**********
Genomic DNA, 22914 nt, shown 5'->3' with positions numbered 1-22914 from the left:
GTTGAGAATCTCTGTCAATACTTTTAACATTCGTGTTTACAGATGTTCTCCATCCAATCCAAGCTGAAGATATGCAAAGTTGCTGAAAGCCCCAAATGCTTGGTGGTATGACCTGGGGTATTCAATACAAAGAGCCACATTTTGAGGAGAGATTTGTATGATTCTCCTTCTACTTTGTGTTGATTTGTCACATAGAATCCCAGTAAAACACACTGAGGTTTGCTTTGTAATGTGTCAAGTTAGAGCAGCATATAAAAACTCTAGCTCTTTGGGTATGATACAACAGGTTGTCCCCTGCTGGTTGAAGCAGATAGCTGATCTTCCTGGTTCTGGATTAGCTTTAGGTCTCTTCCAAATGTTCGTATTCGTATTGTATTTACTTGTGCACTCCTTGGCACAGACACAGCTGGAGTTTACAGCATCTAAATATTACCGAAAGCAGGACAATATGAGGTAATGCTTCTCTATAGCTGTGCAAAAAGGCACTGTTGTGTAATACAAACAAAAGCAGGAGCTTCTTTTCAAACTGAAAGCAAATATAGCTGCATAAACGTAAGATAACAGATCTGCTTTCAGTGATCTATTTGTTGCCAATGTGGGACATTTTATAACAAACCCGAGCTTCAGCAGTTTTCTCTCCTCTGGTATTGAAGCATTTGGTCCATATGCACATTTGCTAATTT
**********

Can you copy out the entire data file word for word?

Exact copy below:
Genomic DNA, 22914 nt, shown 5'->3' with positions numbered 1-22914 from the left:
GTTGAGAATCTCTGTCAATACTTTTAACATTCGTGTTTACAGATGTTCTCCATCCAATCCAAGCTGAAGATATGCAAAGTTGCTGAAAGCCCCAAATGCTTGGTGGTATGACCTGGGGTATTCAATACAAAGAGCCACATTTTGAGGAGAGATTTGTATGATTCTCCTTCTACTTTGTGTTGATTTGTCACATAGAATCCCAGTAAAACACACTGAGGTTTGCTTTGTAATGTGTCAAGTTAGAGCAGCATATAAAAACTCTAGCTCTTTGGGTATGATACAACAGGTTGTCCCCTGCTGGTTGAAGCAGATAGCTGATCTTCCTGGTTCTGGATTAGCTTTAGGTCTCTTCCAAATGTTCGTATTCGTATTGTATTTACTTGTGCACTCCTTGGCACAGACACAGCTGGAGTTTACAGCATCTAAATATTACCGAAAGCAGGACAATATGAGGTAATGCTTCTCTATAGCTGTGCAAAAAGGCACTGTTGTGTAATACAAACAAAAGCAGGAGCTTCTTTTCAAACTGAAAGCAAATATAGCTGCATAAACGTAAGATAACAGATCTGCTTTCAGTGATCTATTTGTTGCCAATGTGGGACATTTTATAACAAACCCGAGCTTCAGCAGTTTTCTCTCCTCTGGTATTGAAGCATTTGGTCCATATGCACATTTGCTAATTT